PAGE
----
Heartbreak opens onto the sunrise.
For even breaking is opening.
And I am broken.
Broken to the new light without,
Open to the possibilities within,
See the love shine in through my cracks.
See the light shine out through me.
I am broken!
I am open!
I'm broken, open!
See the love light shining through me:
shining through my cracks; through the gaps.
My spirit takes journey.
My spirit takes flight.
Cannot have risen otherwise.
And I am not running;
I am choosing.
Running is not a choice, from the breaking.
Breaking is freeing.
Broken is freedom.
I am not broken.
I am free!
It's understandable. Everyone around Alike is aware of her sexual orientation, but they aren't overt about it. Her parents, grumpy policeman Arthur (Charles Parnell) and the conservative Audrey (Kim Wayans), have put two and two together, but uttering the eventual four might cause an eruption of disbelief. Alike wants to break free from the clutches of the closet she is shackled to, and "Pariah" is a snapshot of that prison break. With her 4.0 GPA and stirring demeanor, she will, no doubt, succeed in life - yet this small window of her 18th year feels like an eternity to this charismatic young woman.
"Pariah" is a coming-of-age story of sorts, but unlike its sappy peers it has something real, something rousing. Its story could be applied to anyone's life, regardless of sexuality, because it is a film that magnifies that awkward transition in high school where the kid starts to realize that their adult wings are sprouting while their parents, in denial, want to clip them so they can have their precious baby safely in their nest for just a few more years. In Alike's (pronounced ah-lee-kay) case, that evolution is infinitely more dramatic. She is close to becoming the woman she's always wanted to be, but in order to do so she must come out to her friends and family. It could destroy the comfortable repression that hangs over her life, but if she doesn't, she'll be someone else's version of Alike while the real one is confined to a psychological jail cell.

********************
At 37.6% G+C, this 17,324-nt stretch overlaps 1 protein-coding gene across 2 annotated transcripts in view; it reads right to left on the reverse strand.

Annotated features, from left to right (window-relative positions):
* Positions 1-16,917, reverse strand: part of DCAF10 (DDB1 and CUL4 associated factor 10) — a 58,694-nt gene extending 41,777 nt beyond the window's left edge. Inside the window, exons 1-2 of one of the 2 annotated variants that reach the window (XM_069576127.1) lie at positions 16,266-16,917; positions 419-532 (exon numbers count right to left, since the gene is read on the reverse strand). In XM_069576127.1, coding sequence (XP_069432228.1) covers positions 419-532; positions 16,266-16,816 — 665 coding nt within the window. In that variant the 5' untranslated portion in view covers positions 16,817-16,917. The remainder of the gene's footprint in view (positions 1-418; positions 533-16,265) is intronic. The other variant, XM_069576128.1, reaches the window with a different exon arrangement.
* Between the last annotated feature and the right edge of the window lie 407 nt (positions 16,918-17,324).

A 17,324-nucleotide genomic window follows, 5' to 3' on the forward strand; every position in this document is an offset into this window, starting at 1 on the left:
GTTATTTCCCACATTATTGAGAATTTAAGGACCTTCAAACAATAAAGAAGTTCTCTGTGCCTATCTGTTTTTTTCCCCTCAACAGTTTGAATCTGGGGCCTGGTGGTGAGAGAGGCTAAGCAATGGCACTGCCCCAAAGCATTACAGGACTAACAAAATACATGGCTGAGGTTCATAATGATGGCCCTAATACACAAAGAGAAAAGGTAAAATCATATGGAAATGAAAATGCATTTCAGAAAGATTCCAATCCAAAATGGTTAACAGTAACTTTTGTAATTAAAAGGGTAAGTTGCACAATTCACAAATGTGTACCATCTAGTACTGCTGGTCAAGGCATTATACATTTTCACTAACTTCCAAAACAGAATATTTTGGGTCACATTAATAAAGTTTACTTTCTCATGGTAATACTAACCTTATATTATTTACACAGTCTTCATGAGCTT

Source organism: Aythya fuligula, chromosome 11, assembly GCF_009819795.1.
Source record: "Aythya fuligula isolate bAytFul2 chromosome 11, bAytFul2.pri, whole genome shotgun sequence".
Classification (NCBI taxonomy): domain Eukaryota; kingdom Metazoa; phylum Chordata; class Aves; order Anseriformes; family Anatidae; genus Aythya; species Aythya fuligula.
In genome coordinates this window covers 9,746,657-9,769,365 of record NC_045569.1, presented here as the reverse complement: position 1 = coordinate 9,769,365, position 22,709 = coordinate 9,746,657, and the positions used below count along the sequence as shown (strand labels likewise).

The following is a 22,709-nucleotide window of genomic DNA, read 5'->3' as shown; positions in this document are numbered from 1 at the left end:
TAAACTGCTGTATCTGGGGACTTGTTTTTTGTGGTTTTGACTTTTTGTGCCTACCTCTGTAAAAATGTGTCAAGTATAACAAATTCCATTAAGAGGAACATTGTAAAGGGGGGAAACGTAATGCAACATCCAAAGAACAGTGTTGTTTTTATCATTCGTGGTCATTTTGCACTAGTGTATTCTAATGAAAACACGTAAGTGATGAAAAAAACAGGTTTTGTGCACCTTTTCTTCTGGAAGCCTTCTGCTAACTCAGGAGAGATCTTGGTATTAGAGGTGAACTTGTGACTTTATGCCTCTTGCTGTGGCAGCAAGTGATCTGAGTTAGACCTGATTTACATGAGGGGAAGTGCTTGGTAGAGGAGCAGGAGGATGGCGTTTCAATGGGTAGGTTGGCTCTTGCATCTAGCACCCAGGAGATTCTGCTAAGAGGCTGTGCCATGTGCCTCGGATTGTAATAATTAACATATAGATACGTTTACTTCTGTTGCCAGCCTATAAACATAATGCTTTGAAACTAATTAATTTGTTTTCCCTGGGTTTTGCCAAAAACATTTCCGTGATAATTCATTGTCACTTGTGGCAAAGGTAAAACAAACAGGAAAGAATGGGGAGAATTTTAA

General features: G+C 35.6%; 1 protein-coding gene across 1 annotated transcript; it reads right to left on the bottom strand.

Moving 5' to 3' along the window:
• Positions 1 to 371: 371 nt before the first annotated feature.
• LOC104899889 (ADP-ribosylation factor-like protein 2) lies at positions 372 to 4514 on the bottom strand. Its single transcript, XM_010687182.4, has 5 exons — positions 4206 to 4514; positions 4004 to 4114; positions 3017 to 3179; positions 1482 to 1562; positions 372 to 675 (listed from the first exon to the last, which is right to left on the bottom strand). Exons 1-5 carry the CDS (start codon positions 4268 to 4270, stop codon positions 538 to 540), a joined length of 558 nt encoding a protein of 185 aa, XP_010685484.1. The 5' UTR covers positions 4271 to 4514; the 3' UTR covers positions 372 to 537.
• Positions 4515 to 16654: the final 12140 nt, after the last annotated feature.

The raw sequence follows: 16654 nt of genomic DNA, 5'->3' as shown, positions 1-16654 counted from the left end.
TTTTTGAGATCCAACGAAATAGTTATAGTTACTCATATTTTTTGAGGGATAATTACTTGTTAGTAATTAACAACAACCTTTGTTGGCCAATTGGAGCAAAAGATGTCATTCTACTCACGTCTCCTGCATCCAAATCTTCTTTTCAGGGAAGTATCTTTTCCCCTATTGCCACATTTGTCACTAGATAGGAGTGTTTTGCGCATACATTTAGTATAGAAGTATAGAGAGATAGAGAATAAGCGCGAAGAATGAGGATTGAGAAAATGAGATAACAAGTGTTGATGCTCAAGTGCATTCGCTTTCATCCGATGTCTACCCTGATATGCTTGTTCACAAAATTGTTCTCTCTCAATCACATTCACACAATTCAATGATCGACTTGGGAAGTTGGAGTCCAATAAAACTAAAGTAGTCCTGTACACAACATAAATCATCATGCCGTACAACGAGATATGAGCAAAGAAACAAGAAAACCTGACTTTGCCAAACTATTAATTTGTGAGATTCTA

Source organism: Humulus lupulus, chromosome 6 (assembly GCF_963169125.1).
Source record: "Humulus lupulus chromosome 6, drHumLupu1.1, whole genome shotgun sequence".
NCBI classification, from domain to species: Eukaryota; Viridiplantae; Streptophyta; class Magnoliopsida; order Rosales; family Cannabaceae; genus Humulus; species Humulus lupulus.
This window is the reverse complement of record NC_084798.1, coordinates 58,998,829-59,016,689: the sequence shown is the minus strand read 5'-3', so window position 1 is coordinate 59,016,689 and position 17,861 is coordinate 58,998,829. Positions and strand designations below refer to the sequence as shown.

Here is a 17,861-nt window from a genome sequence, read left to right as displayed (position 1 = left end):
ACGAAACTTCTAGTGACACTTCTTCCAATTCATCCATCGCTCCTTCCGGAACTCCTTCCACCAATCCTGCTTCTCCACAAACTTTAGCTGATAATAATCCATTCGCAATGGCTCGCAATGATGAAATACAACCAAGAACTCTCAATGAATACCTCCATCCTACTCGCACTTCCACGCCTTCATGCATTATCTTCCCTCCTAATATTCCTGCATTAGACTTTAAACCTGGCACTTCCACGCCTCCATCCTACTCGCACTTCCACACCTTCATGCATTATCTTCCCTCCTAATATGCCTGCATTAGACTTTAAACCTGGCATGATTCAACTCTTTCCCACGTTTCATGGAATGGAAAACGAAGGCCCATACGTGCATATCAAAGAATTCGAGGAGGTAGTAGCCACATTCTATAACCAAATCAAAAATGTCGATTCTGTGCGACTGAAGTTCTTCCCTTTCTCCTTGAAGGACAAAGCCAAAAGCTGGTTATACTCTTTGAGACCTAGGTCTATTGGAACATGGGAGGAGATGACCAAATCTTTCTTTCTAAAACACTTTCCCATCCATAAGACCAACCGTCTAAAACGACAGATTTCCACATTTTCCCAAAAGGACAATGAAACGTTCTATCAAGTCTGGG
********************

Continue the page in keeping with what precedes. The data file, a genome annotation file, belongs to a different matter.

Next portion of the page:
Dee Rees, in her directorial debut, handles "Pariah" with sensitivity and a strong sense of affection that makes us care deeply about Alike's struggle with her identity. It's a semi-autobiographical work for Rees, and the result is something even more intimate than the best of memoirs. The film is directed with a flair for color and soul, accenting its walls with flavorful music and ripening the developments of its characters by giving us a chance to get to know them individually. Alike's story resonates with such power because Rees takes the time to study the people she will eventually come out to, spending scenes with them so that we can consider their ticks, their neuroses. If it were made by another filmmaker, perhaps Alike's parents would come across as the typical over-reactionary adults that befall movies with a similar premise. Not here. Rees is so delicate with her characters that even the harshest of a reaction rings with sympathy because we know, and, more importantly, understand, the reason for it.
But of course, "Pariah"'s tearjerking sensibilities wouldn't have the same potency without Adepero Oduye, who portrays Alike with virulent sweetness. Subjects of a coming-of-age film frequently flutter about in copycatted air, slightly awkward, needing an adult for guidance. Oduye, though, isn't an ordinary actress, and "Pariah" isn't an ordinary film. As Alike, authenticity comes naturally; she is not so much acting here and she is becoming her character. There isn't a need for an Oscar-begging freakout to prove just how wonderful of a performance this is: Oduye's painless likability makes the urgency of Alike's dilemma all the more heartrending.
When she experiences her first heartbreak, we cry with her. When she gets accepted into a prestigious college program, we cheer with her. "Pariah" is moving in a number of ways; few films are as ardent as this one.
Written and directed by Dee Rees, starring Alike(Adepero Oduye) or Lee for short, hanging out at an all girls bar with a close friend named, Laura(Pernell Walker). By the time Lee gets home by bus which was late at night, we then see her change her clothes again before being hounded by her mother, Audrey(Kim Wayans) at home. While Alike's mother prefers her to dress like a lady, Alike really prefers to dress like a tomboy. Viewers can only suspect but we won't say.
Watching this movie is like watching a very personal journal that to some, being 'indifferent' can be made into a crime itself regardless whether they're law abiding, harmless or non violent. Although viewers suspect Alike's choice of lifestyle, it's not shown as immediate but very gradual, and not on an exploited fashion often shown on other films and on adult films. Viewers don't really need to see how indifferent that person really is since to do that would be easy, but we do need to witness the challenges of being one. In my opinion, this has to be one of the most important films in today's generation since it's about acceptance and moving forward.
3 out of 4 stars